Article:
MRC Annual Retreat
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Volunteers scan the beach for pollution big and small

Snohomish MRC Celebrates International Coastal Cleanup Day

The MRC hosted a beach cleanup event on September 18, 2021 from 9AM-12PM at Kayak Point County Park for International Coastal Cleanup Day. This event was put on collaboratively by the Snohomish MRC with WSU Beach Watchers, WSU Waste Warriors, and Zero Waste Washington, and utilized the Escaped Trash Assessment Protocol developed by the EPA for cleaning up and assessing the impact of trash on the beach. Snohomish County Council Member Nate Nehring and Snohomish County Department of Conservation and Natural Resources Director Tom Teigen attended the event.

In total, nearly 40 volunteer citizen scientists carefully scanned 68,000 square feet at Kayak Point Beach for marine debris and primarily found and picked up small plastic fragments, cigarette butts, bottles and containers, charcoal from firepits, and fishing gear. In total 1,338 marine debris objects were collected, totaling over 56 pounds of trash. Using the protocol, the site was given a “C” and determined to be littered, meaning that trash was evenly distributed throughout the site and small accumulations of trash were visible. The citizen science data collected will be used for a region-wide effort to better understand trash loading and how trash is impacting the Puget Sound.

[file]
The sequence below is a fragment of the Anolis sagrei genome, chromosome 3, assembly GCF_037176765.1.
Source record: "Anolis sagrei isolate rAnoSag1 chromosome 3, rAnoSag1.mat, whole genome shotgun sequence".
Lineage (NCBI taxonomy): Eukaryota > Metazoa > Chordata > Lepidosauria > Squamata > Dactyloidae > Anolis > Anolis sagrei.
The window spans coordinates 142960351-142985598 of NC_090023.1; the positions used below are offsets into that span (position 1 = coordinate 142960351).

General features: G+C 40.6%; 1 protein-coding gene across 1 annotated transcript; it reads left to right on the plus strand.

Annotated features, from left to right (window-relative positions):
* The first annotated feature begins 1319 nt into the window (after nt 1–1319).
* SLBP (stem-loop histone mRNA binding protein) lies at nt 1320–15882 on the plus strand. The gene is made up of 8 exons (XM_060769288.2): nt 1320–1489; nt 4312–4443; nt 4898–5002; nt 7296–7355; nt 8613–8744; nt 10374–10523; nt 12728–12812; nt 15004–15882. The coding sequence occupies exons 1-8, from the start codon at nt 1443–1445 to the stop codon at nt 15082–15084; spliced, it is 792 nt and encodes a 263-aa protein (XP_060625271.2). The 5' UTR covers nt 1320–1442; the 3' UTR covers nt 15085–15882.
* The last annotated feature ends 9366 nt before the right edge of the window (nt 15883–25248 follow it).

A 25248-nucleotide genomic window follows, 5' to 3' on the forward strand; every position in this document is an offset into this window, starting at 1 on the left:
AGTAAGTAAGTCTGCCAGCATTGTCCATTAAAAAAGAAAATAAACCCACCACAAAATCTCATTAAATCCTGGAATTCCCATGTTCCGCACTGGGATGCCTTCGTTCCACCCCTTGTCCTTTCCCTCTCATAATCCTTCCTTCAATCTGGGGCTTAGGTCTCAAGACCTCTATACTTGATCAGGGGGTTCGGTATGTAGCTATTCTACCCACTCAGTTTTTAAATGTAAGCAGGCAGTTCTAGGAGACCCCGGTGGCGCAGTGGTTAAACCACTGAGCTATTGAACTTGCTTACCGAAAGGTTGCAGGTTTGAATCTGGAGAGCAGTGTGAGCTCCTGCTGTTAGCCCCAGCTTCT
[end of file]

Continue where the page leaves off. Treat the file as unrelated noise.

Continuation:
Senator Maria Cantwell visits Meadowdale Beach

After a decade of planning, construction has begun on renovations at the waterfront park to create a 1.3-acre pocket estuary that will bring back Chinook, chum, and coho salmon, as well as cutthroat trout.

On July 9 local politicians and advocates assembled for a tour of the site. Among the speakers were U.S. Sen. Maria Cantwell, state Sen. Marko Liias, Edmonds Mayor Mike Nelson, and county Councilmember Megan Dunn.

“This is just an unbelievable investment that kind of, I think, is going to be symbolic for what we need to do,” Cantwell said. “… We’re learning if we want a shot at saving salmon, then we need to stop and think about how to pull out these blockages.”

Construction and limited park access for the Meadowdale Beach Park and Estuary Restoration Project began on Tuesday, June 15, 2021, and will continue through the fall. The project is estimated to be fully completed in the spring of 2022. 

MRC Kelp Monitoring Video From The Northwest Straits Commission

Of the 23 species of large brown algae (known as kelp) that are native to Puget Sound, the beautiful Nereocystis luetkeana, or bull kelp, is the largest. Reaching a canopy height of 60’ or more, this is likely the one you’ve tangled in a propeller, marked as a prized fishing spot or dive site, or perhaps eaten – pickled, as a tasty appetizer. In response to concerns about declining bull kelp populations in some parts of the Sound, and mounting interest in kelp restoration, the Northwest Straits Commission is gathering information for use in local and regional planning and research.